He also said he was trained by Gaymes, and that Gaymes did not have a ballot for the purpose of demonstration.
Christopher said that he saw nothing wrong with the counting those ballots because he was “100% sure” that all those ballots were what he gave to voters because they had been returned to him with the initial and the stamp.
The last round of cross examination of the Supervisor of Elections at the time, Sylvia Findlay-Scrubb (a respondent) was conducted by Keith Scotland, lead counsel for petitioner Lauron Baptiste.
Scotland questioned her about the ballot boxes used, which were plastic and secured by ties, instead of the wooden ones under lock and key. The ballot boxes have to be in compliance with the stipulations laid out for them in the Representation of the People Act.
She admitted that the boxes in the North Windward constituency were plastic. She also responded that they had detachable lids, no hinges, that none had locks, and consequently they had no keys.
She was asked about the flaps on the boxes. “And the flap on each of those boxes could have admitted more than one ballot at a time?” Scotland asked her.
She responded that she did not know.
“Did you not think it wise and prudent to check to see if the boxes, the flaps could have admitted more than one ballot at a time?,” the counsel persisted, to which Findlay-Scrubb replied that her concern was that one ballot could be fit at a time.
Although the ties used to secure the boxes could be easily cut and in theory replaced by the same ties, only a certain number of ties and therefore a certain number of colours were given to the presiding officers for each stage, and no more than what was needed, Findlay-Scrubb stated.
“The ties that you gave, they were exclusively bought. They didn’t exist any other place other than from you?,” Scotland pressed.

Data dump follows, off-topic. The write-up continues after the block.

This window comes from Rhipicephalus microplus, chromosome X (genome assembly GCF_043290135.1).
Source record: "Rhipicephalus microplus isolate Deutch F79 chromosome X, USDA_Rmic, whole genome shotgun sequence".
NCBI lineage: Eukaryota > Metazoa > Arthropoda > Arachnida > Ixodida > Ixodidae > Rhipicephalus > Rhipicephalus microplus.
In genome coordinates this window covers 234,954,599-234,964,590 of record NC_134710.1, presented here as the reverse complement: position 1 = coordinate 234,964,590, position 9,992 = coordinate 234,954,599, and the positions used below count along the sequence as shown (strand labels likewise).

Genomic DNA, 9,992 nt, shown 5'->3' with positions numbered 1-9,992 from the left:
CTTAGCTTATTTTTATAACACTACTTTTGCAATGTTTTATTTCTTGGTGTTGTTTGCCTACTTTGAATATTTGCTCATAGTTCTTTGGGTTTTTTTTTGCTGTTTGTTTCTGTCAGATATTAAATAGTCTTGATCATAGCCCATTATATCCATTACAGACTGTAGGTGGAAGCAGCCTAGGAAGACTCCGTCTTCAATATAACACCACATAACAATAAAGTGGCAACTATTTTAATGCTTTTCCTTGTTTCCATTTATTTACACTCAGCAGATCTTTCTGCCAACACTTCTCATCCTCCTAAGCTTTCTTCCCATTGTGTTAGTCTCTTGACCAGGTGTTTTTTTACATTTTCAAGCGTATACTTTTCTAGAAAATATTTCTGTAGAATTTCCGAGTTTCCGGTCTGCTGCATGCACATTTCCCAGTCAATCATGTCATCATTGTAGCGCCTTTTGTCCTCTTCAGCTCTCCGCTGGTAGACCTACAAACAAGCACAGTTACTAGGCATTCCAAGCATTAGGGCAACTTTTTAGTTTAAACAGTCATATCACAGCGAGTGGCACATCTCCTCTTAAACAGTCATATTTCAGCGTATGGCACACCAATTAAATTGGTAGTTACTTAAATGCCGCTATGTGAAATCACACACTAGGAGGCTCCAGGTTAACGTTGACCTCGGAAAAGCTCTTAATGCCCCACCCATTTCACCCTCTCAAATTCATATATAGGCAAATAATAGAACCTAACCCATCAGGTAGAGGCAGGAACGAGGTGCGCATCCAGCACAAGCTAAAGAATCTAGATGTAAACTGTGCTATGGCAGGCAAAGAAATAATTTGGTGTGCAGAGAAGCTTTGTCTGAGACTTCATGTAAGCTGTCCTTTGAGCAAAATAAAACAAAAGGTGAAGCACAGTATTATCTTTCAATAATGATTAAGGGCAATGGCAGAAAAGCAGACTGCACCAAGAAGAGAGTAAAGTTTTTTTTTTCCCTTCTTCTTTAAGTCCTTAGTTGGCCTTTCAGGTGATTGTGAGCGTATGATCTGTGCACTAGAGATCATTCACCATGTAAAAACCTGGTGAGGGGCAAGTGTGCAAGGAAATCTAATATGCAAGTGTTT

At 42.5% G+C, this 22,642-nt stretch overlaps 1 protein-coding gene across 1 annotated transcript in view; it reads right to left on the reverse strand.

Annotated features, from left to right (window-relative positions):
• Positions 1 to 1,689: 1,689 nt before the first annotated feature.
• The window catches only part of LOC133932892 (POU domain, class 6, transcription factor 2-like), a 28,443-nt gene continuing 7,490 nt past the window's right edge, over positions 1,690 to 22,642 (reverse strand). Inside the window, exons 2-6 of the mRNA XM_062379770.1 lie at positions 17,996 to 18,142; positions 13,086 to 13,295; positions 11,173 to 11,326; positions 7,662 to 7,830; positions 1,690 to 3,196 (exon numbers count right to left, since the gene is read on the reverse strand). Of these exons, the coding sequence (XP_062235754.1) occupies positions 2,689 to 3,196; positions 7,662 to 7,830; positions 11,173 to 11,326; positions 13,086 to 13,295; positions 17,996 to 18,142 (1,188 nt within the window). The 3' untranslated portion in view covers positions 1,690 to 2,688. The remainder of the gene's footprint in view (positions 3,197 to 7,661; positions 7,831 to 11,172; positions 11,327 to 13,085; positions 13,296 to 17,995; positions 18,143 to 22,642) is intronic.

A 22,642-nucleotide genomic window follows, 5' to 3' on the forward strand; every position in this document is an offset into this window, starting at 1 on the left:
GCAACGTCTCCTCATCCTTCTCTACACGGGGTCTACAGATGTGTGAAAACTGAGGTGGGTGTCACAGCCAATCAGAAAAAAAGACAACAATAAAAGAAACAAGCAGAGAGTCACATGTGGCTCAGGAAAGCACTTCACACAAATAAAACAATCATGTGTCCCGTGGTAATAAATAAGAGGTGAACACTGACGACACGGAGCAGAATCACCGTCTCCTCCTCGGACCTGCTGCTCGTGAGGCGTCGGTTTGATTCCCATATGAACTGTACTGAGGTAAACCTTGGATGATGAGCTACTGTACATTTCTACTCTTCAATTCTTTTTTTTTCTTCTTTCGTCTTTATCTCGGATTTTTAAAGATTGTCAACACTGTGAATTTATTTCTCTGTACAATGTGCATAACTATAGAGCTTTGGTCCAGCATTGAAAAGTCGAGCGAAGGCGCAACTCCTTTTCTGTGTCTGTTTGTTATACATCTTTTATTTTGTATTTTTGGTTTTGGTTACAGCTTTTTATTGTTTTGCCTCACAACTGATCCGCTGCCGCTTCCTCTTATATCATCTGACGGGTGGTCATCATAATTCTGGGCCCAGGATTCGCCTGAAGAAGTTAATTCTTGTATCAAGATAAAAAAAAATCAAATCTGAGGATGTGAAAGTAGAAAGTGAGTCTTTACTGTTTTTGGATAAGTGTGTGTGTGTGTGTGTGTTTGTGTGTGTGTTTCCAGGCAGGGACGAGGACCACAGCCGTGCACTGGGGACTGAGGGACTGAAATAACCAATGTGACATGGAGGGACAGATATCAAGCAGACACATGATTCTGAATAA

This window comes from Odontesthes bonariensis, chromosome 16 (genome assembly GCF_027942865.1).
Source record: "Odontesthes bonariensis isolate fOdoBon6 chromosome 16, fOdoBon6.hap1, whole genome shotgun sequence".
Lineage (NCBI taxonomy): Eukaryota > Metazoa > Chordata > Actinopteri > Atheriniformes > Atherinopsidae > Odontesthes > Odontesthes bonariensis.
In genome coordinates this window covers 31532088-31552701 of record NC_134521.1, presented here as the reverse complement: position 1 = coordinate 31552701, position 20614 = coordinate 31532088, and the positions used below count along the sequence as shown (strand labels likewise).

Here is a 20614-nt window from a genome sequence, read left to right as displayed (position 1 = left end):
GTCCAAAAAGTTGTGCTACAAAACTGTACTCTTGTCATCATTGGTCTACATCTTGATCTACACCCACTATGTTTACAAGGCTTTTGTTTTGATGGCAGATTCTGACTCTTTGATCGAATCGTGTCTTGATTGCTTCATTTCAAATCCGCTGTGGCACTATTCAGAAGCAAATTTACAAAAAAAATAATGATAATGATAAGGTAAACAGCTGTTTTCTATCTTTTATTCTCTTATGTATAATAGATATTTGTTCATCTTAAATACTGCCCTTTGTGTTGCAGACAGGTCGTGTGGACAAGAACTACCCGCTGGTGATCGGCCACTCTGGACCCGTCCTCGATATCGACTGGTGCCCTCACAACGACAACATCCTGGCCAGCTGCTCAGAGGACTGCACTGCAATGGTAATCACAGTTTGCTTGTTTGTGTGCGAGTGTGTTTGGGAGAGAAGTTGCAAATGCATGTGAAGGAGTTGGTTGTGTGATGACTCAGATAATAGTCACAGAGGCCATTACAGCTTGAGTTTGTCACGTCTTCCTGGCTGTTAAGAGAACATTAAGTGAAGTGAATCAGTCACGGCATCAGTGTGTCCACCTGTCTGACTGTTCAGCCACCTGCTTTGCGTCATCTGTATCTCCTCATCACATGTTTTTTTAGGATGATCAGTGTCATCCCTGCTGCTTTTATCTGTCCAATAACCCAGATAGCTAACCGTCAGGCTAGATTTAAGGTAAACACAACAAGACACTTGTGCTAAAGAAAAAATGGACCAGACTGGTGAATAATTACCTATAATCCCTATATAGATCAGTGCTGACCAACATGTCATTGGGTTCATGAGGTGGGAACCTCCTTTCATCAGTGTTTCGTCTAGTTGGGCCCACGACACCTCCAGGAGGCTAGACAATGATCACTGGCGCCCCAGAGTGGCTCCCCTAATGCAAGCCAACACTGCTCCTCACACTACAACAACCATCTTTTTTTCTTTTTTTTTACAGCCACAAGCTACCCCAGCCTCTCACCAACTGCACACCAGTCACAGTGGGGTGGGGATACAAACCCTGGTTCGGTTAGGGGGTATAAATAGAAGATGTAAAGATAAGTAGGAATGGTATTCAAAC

She said that the only place that they could have been retrieved from was the electoral office.
The respondent was also asked about the complaint that 39 excess counterfoils had been counted in a North Windward polling station.
When she heard about this in the petition, why didn’t she inquire into it, Scotland questioned.
“That issue would have certainly been dealt with in the preliminary count, if at that particular stage there were in fact 39 counterfoils more. That had to be reconciled in the presence of the agents, before the presiding officer could have proceeded with the preliminary count,” Findlay-Scrubb returned.
She was told that she was not speaking factually.
From this, Scotland asked her if any form 16s (statement of the polls upon which all the ballots issued by the Supervisor of Elections are accounted for) had been provided by her from the North Windward constituency, which she said they had not.
She could give no reason for this, other than it escaped her attention at the time, and admitted that it was mandated by the House of Assembly Election rules for the presiding officer to make copies of the form 16s.
“You have exhibited the final results yes? But you have shown this court no workings as to how that final result was arrived at via the form 16s,” the lead counsel told her.
Findlay-Scrubb said that the returning officer had seen the form 16s and had prepared a report which was given to her.